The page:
Tuesday, June 05, 2007

Hot Enough for June

The war was, in many ways, inevitable. Neither Israel nor her Arab neighbours were satisfied with the outcome of the 1948 conflict. Israel had been left with borders that were difficult to defend, her citizens vulnerable to attacks from all sides. The Arabs had never supported the Partition Plan, and having failed to abort Israel at the outset, began planning for the day when they could eradicate the Jewish state.

Relations between Israel and Syria had been dismal for years. The two countries has sparred over control of water from the Jordan River, and Israel held the Ba’ath regime responsible for terrorist attacks perpetrated by militants operating from Syria.

Syria, anticipating an Israeli response to the border violations, signed a defence agreement with Egypt. According to the agreement, signed on 4 November 1966, an armed attack against either of the two signatories would be considered an armed attack against both. And, once war erupted, the Syrian and Egyptian armies were to operate jointly under the command of the Egyptian chief of staff.

In 1967, Egypt began to turn up the heat. On May 16, Egypt ordered UNEF troops to evacuate the Sinai region (U Thant agreed, without consulting either the UN General Assembly or Security Council, and much to Nasser's delight, also pulled troops out of Gaza). Thousands of Egyptian troops, 80,000 men and 600 tanks in less than three days, poured into the area and began to entrench themselves. Israel turned to both the US and the United Nations for assistance. Both suggested 'patience'; the Security Council was all but deadlocked by the Soviets and France. Fearing they were becoming politically isolated, Israel’s response was to begin to call up reserves--18,000 men on May 17, and an additional 17,000 the following day.

But it was Nasser's decision to close the Straits of Tiran that was the defining moment. Most countries, including the US, considered the closure to be a casus belli, an action tantamount to an Act of War. Israel required the Strait to reach Eilat, at the time it's most important port. And the Arabs also increased the vitriol of their rhetoric: Syria's Foreign Minister Ibrahim Makhous declared that “the withdrawal of the UN forces means ‘make way, our forces are on their way to battle.’” According to then-Defense Minister Hafez el-Assad, the Syrian army had “its finger on the trigger and demand[ed] that the battle be expedited.” 1.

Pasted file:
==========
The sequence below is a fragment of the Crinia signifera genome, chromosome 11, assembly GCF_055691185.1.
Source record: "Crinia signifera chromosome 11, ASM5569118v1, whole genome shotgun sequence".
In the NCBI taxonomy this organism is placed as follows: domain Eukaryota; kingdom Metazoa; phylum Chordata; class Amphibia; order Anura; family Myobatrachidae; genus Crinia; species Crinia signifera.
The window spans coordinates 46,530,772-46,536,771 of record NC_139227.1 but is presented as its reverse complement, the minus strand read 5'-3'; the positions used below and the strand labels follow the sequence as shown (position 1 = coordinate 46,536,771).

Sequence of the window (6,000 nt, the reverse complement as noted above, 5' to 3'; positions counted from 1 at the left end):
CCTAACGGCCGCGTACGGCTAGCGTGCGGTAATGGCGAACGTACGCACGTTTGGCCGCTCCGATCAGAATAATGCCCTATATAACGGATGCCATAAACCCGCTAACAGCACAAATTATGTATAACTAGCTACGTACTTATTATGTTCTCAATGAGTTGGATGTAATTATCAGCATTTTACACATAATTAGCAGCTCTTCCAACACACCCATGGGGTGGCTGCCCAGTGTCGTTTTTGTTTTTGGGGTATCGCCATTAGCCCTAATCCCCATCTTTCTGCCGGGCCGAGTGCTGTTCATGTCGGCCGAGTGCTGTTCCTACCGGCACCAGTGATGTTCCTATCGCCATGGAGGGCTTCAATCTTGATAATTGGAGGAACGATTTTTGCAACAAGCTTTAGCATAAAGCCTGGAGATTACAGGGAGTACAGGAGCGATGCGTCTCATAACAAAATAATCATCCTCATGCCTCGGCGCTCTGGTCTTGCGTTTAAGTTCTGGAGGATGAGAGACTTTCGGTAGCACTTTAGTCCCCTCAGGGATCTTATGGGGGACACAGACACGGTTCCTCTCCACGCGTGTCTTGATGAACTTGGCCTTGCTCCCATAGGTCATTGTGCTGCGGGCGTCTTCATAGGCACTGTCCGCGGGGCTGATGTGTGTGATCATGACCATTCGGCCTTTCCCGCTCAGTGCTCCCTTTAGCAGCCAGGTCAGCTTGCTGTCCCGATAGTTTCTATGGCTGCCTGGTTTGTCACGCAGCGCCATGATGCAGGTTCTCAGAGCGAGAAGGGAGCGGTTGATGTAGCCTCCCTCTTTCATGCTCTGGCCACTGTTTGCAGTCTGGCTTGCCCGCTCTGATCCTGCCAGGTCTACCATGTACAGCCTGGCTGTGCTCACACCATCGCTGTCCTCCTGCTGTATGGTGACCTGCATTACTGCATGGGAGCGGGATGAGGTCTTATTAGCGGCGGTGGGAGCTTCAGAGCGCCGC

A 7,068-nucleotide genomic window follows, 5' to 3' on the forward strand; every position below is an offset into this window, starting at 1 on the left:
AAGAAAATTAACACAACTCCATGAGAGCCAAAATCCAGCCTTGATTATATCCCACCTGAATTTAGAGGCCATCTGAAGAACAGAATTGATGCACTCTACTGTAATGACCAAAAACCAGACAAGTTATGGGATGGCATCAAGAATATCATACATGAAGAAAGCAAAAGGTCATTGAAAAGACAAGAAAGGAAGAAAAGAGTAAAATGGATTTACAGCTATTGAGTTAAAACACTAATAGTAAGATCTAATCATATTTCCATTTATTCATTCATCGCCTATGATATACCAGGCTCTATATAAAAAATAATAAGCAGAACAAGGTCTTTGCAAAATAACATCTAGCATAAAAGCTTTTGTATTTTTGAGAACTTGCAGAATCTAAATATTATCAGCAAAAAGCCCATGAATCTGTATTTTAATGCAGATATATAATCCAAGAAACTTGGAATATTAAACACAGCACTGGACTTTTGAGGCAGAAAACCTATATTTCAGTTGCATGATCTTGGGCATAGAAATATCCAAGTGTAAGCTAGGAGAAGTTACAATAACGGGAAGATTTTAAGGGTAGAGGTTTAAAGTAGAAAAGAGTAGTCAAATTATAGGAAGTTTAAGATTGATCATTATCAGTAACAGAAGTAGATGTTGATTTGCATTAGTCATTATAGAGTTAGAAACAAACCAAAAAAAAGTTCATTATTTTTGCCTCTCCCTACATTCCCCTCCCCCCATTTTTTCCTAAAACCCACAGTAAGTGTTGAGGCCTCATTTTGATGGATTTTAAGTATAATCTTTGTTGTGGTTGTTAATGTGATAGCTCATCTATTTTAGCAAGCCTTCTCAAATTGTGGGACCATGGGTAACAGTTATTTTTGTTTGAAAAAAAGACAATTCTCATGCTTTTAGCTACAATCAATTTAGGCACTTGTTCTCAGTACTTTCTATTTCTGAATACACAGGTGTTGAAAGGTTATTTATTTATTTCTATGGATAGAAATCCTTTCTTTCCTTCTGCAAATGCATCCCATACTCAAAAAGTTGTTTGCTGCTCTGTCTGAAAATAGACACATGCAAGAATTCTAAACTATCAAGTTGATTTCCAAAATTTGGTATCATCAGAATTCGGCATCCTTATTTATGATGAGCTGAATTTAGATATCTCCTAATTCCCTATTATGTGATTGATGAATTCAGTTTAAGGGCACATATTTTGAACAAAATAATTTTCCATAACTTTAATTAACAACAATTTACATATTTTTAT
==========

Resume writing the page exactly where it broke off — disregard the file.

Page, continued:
Again, Israel pleaded with the US to intercede, but America was unwilling to challenge the Soviets, which were sponsoring the Arab states (and according to recent historical documents, had been lying to the Arabs telling them that Israel was preparing for war). 2.

Nevertheless, Nasser knew full well that closing the Straits would force Israel into war. After only a few weeks, Israel was running low on oil and food. Then France refused to honour previously signed agreements for planes and parts. Egypt continued the provocation: We are now’, Nasser declared, ‘on the verge of a confrontation with Israel’....‘If’, he added ominously, ‘the Jews threaten us war? I say to them “Welcome”, we are ready for war!'

With everyone still suggesting patience, time was running out. Both Egypt and Syria continued to amass troops and build defences. Israeli hospitals began to collect blood. Emergency morgues were prepared. Israel's military leaders now advised a preemptive strike: “Whoever waits for the Egyptians to start the war has got to know that we’ll lose the land of Israel!” Moshe Dayan declared, “It’s lunacy to wait!” The final straw was an intelligence report that Egypt was moving its army from a defensive to an offensive position, apparently with the intention of occupying Eilat.

After weeks of exhaustive efforts to forestall war, the Cabinet voted in favour of a preemptive strike. The attack would begin early the next morning, Monday, June 5.

1. Theodore Draper, Israel and World Politics: Roots of the Third Arab-Israeli War, p. 60.

2. http://meria.idc.ac.il/journal/2003/issue3/ginor.pdf

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